George Eliot once wrote, “It will never rain roses…When we want to have more roses, we must plant more roses.”
I hear from so many readers, friends, and family that they are tired. That they are weary. That they’ve spent just as much time simplifying and slowing down as they did staying busy and speeding up.
Minimalism and simplifying does not rain down on us, and neither do those roses. To have the beautiful space that we want so badly we have to work for it. We have to plant the roses.
But we don’t have to plant our roses alone.
This past weekend my kind, passionate, beautiful friend asked me to help her declutter her closet. My friend’s home is already simplified and unbusy but she still felt there was more to do.
The closet is said to be an easy place to start when decluttering and while I do believe it is a good starting point (because most of us are so used to donating clothing) I wouldn’t say it is easy.
Clothing can be hard to listen to. Clothes still hold memories and ideas we have about ourselves.
I used to have a whole closet that fit a different Bonnie Rae. She loved bright colors, cat patterns, and endless amounts of Toms shoes. That Bonnie Rae existed in college and because of the clothes she left in my closet she tried to join me in my adult life. But, eventually, I was able to say thank you to her for all the fun and the lessons, and then I let her go.
Sometimes, we need a trusted loved one to help us listen to ourselves. To help us see who we are now, in the present. To help us plant the roses.
I felt so privileged to be the one my friend chose to help her see her closet and her style more clearly. Her amazing daughter and adorable puppy helped as well!
First, we pulled it all out. Take every single clothing item you own out so that you can see how much you really have. It might be more than you think!
Next, hold each item in your hands and ask yourself if it sparks joy. If it doesn’t? Let it go.
I always recommend having a “maybe” pile. This is for the items that you really aren’t sure about. Leave the maybe pile until the very end of your process, you will go through it at the very end when your joy sparking senses are stronger.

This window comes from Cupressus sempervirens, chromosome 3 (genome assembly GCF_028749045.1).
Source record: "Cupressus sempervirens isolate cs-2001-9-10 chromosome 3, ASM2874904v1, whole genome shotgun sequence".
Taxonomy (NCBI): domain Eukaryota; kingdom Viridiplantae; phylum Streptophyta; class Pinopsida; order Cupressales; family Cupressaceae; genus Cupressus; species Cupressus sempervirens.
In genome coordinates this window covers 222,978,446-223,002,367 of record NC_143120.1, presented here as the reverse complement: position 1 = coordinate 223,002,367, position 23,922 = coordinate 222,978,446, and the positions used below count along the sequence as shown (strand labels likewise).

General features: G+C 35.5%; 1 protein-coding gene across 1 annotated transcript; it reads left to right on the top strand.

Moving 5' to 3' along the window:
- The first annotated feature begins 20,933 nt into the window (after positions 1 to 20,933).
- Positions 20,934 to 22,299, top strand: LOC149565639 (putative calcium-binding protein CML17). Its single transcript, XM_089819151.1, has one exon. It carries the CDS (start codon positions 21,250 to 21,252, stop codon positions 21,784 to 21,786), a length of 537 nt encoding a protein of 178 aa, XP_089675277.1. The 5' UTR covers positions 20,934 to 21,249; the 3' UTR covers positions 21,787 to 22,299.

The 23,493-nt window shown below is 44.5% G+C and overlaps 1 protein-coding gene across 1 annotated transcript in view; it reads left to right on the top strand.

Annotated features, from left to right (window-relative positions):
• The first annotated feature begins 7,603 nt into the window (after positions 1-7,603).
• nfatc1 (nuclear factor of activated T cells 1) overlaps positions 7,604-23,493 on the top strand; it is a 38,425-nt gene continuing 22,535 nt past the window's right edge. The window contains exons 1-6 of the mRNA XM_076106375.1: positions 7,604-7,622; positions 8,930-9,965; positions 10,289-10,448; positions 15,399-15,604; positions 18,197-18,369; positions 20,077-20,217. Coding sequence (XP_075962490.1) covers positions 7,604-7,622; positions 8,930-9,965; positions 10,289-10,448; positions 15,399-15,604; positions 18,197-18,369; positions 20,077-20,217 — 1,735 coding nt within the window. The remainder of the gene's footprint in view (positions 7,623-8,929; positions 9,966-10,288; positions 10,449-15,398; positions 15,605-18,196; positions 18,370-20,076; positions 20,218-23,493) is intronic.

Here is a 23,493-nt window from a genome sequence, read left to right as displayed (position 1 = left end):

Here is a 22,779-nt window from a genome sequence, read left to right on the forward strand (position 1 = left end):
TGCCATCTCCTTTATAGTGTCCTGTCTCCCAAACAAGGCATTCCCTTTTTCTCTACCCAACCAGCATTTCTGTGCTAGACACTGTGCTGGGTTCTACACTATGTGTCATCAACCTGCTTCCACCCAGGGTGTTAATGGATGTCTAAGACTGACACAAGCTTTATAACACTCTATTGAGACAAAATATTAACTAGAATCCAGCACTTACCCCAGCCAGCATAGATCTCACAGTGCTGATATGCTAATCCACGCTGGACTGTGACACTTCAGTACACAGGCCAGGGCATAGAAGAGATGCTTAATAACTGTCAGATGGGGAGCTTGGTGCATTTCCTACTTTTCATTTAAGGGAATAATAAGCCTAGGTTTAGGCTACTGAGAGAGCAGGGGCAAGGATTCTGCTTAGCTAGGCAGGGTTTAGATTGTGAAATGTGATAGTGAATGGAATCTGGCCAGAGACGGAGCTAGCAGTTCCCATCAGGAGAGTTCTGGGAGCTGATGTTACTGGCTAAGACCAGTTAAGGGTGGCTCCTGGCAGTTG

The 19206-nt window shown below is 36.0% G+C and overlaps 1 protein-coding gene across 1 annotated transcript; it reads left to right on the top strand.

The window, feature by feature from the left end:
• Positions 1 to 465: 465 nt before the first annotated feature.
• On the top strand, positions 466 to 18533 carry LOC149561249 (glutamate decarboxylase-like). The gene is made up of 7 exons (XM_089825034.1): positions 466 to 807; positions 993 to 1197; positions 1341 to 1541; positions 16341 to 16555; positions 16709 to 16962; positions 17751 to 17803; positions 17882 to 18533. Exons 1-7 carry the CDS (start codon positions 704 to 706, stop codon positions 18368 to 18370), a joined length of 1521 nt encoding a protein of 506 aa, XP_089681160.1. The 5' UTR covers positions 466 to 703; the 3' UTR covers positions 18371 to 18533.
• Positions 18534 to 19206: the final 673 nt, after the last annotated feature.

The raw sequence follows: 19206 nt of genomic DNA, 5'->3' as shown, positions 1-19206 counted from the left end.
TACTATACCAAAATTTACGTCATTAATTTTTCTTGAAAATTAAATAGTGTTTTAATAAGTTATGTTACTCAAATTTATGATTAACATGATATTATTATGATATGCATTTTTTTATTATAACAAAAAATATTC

My role as the facilitator was to listen. I listened to what my friend said about each piece and reflected back to her what she already knew. If she held an item for too long saying, “But maybe…” I reflected back her uncertain words and body language- 99% of the time, she let that item go.
This does not mean that we pressure others to get rid of items, but we can repeat back to them what they already know in their heart.
Next, after each item has been held and sorted hang and fold it all. Hang the pieces that look happier on hangers and fold the pieces that need to rest.
With all of your pieces in place take a step back and look at all of your joy sparking items when they are not surrounded by other items that do not spark joy- they take on a whole new light.
My beautiful friend thought that she, “didn’t have any style.” She believed that she needed to create a whole new wardrobe/style when all she needed to do was uncover the one that already existed.
When we put back her beautiful joy sparkers, without the rest, her style was beaming at us. It was there the whole time, it was just hiding among the items that no longer make her happy.
My friend let go of seven bags of items that no longer spark joy! She let go of old ideas of how her style should be. She embraced her beautiful style that was there all along.
We planted and weeded together, and everything came up roses.
My wonderful, talented, insightful friend shared some beautiful lessons she learned from the process with me and I wanted to share them with you as well!
Bring in a trusted friend to help you, preferably someone with experience in the KonMari method. It was so helpful to have someone observing my body language, sharing observations, asking good questions, and supporting me as I made difficult choices.
Don’t take shortcuts! I can’t believe how helpful it was to pull every item of clothing out and pile it up – I was shocked by how much I actually had! I also learned how important it was to take the time to hold and consider each item – it really helped my decision making process.
It’s definitely best to wait to consider the “maybe” pile until the very end.By then, I was better at knowing what sparked joy and I also realized there was a reason they didn’t end up in my keep pile.
You may think you don’t have a style but you do! When you tidy, you’ll be amazed by the synergy in the items that spark joy. You just need to remove the excess clutter to see it.
When you’re done, step back and take a look. I saw two items that clearly didn’t belong in my closet and both had been in my maybe pile! The new space from tidying allowed me to sense what belonged and what didn’t – that was the magic for me!
A word of caution – tidying is addictive! Once you experience the joy of tidying one area, you’re going to want to keep going! When I carried out the bags, their weight was overwhelming and letting them go was so freeing. I couldn’t sleep the night after tidying my closet because I just kept envisioning all of the things I want to tidy next!